‘Anatomy of a Murder’ is Preminger at his finest

As far as films about legal battles and court clashes go, Otto Preminger’s Anatomy of a Murder ranks among the very best. Adapted by Wendell Mayes from the highly successful novel written by Michigan Supreme Court Justice John D. Voelker, this 1959 top-notch courtroom drama is a representational portrayal of the judicial system, ceaselessly engaging and possessing the realistic sting of an accomplished documentary. Never have we seen a film so deeply inclined to shed light on what exactly goes on in and around the courtroom. Perhaps the best film in Preminger’s rich portfolio, Anatomy of a Murder is expertly written, with central characters never sliding into the despised swamp of clichéd stereotyping and a story arc that easily keeps the viewer interested. Tense and absorbing, relentlessly fast-paced and intellectually rewarding, the film is brought to life by magnificent performances from its lead actors, as Jimmy Stewart, graced by the presence of a very competent supporting cast, proves his undeniable skills are hardly restricted to his trademark roles of the American everyman. It’s difficult to discuss the meaning of the film without mentioning Duke Ellington and Billy Strayhorn’s legendary score, as well as Sam Leavitt’s ruminative photography, both of which generously provide assistance in creating the somber mood. Thoughtfully developed, successfully evading the traps of theatricality or cheap solutions, refreshing in its praiseworthy and somewhat daring openness to discuss the subject of sex, Anatomy of a Murder is a painstakingly serious drama that demands concentration and patience, but rewards unselfishly, and by the final credits you start to realize that what you have just seen is probably the most masterfully made trial film of all time.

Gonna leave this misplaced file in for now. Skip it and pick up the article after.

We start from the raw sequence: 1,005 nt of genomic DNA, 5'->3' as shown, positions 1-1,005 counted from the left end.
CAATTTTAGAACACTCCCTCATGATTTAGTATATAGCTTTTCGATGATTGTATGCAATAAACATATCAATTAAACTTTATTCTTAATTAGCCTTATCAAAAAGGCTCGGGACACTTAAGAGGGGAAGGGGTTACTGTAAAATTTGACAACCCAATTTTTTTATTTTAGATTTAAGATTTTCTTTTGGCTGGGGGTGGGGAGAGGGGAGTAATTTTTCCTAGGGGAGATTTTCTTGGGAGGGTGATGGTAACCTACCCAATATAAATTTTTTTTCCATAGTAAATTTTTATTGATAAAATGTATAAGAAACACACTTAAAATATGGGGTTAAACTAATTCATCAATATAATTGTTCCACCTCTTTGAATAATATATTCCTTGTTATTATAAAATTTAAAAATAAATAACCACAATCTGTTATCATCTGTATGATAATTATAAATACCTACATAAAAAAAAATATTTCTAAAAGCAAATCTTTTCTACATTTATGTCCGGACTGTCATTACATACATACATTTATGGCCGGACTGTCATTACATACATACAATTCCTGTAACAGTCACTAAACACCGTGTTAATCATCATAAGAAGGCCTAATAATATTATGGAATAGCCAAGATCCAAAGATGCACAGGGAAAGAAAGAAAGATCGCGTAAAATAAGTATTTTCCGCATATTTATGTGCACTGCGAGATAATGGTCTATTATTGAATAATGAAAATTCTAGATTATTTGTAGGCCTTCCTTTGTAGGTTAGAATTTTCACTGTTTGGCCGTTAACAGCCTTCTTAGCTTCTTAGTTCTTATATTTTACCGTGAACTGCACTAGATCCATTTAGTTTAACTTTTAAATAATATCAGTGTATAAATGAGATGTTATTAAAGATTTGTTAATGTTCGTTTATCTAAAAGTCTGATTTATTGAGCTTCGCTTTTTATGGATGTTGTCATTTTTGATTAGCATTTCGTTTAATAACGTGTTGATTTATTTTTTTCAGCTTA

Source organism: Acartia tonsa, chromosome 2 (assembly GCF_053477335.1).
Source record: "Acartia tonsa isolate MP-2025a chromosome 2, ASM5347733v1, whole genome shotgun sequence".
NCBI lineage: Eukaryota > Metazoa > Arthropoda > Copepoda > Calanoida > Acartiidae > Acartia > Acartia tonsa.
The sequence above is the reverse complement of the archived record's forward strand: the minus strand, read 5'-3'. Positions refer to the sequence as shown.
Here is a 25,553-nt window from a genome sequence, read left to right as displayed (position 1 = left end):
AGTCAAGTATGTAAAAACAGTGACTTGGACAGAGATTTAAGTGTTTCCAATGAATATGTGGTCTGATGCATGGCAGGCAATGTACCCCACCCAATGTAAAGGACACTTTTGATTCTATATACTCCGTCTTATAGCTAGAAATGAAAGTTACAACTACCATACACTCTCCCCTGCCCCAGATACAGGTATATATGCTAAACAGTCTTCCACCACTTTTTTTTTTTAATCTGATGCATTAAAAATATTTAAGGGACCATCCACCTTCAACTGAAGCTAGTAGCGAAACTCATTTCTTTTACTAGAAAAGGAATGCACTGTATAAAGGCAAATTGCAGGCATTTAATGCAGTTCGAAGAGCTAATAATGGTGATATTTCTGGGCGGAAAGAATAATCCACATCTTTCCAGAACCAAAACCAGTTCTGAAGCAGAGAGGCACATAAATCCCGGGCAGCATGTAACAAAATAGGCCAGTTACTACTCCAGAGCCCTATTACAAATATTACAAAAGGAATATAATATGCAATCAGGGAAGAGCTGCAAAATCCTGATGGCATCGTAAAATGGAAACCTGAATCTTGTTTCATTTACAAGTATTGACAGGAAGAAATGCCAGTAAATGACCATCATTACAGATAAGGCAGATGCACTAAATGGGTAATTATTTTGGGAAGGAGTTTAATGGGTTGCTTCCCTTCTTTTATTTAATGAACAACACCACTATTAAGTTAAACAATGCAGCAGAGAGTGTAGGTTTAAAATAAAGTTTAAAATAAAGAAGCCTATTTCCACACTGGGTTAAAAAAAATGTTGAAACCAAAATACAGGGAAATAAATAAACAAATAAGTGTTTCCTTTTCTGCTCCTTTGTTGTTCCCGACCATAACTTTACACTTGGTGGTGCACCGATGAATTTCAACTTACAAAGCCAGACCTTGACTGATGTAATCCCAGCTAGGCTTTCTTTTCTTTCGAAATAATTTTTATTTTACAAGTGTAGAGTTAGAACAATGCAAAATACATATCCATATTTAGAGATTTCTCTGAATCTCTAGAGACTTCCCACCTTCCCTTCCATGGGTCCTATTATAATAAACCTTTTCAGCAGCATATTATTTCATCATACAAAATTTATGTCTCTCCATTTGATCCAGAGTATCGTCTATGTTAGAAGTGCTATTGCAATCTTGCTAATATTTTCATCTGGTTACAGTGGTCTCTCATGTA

Dear every screenwriter/filmmaker, read Wendell Mayes’ screenplay for Anatomy of a Murder [PDF]. (NOTE: For educational and research purposes only). The DVD/Blu-ray of the film is available from the Criterion Collection in new digital restoration, with uncompressed monaural soundtrack on the Blu-ray edition. Put Criterion’s 600th spine number on your shelf, you will be glad you did.

Far more ambiguous than rah-rah, Anatomy of a Murder was a provincial trial run for Preminger’s upcoming cycle of big, comprehensive insti­tutional studies, films whose individual stories offer a vantage from which to examine the operations of an entire system in cross section: the legislative branch while processing a secretary of state nomination in Advise & Consent, the Catholic church’s hierarchy as seen along a promising Irish-American priest’s rise in The Cardinal, the reaction of the United States Navy to the attack on Pearl Harbor in In Harm’s Way (1965). Each was adapted from a fat best seller; each but The Cardinal was written for the screen by Wendell Mayes—whose close collabo­ra­tion with Preminger began on Anatomy of a Murder’s 204-page doorstop of a screenplay—and all together they constitute one of the most individualistic runs of large-scale American filmmaking. —Anatomy of a Murder: Atomization of a Murder

Cinéma Cinémas: Otto Preminger, New York, 1986 by André S. Labarthe.

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Lost footage: interview with Otto Preminger by Ira Gallen, 1972.

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Host James Day interviews director Otto Preminger about his professional drive to produce films and theater. He discusses his entrance into theater in his youth, studying law to appease his father, and then starting his own theater in Vienna. Preminger recounts his entrance into the Hollywood industry and issues he experienced with censorship of controversial subject matter in his films. Day at Night originally aired on public television from 1973-1974. This episode was restored by CUNY Television.

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Otto Preminger speaking at UCLA, 1968.

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Making Otto Preminger’s Anatomy of a Murder, courtesy of Robert Siegel, Motion Picture Academy library and the University of California Film Archives and the Museum of Modern Art Film Library. Still photographers: Gjon Mili & Al St. Hilaire.


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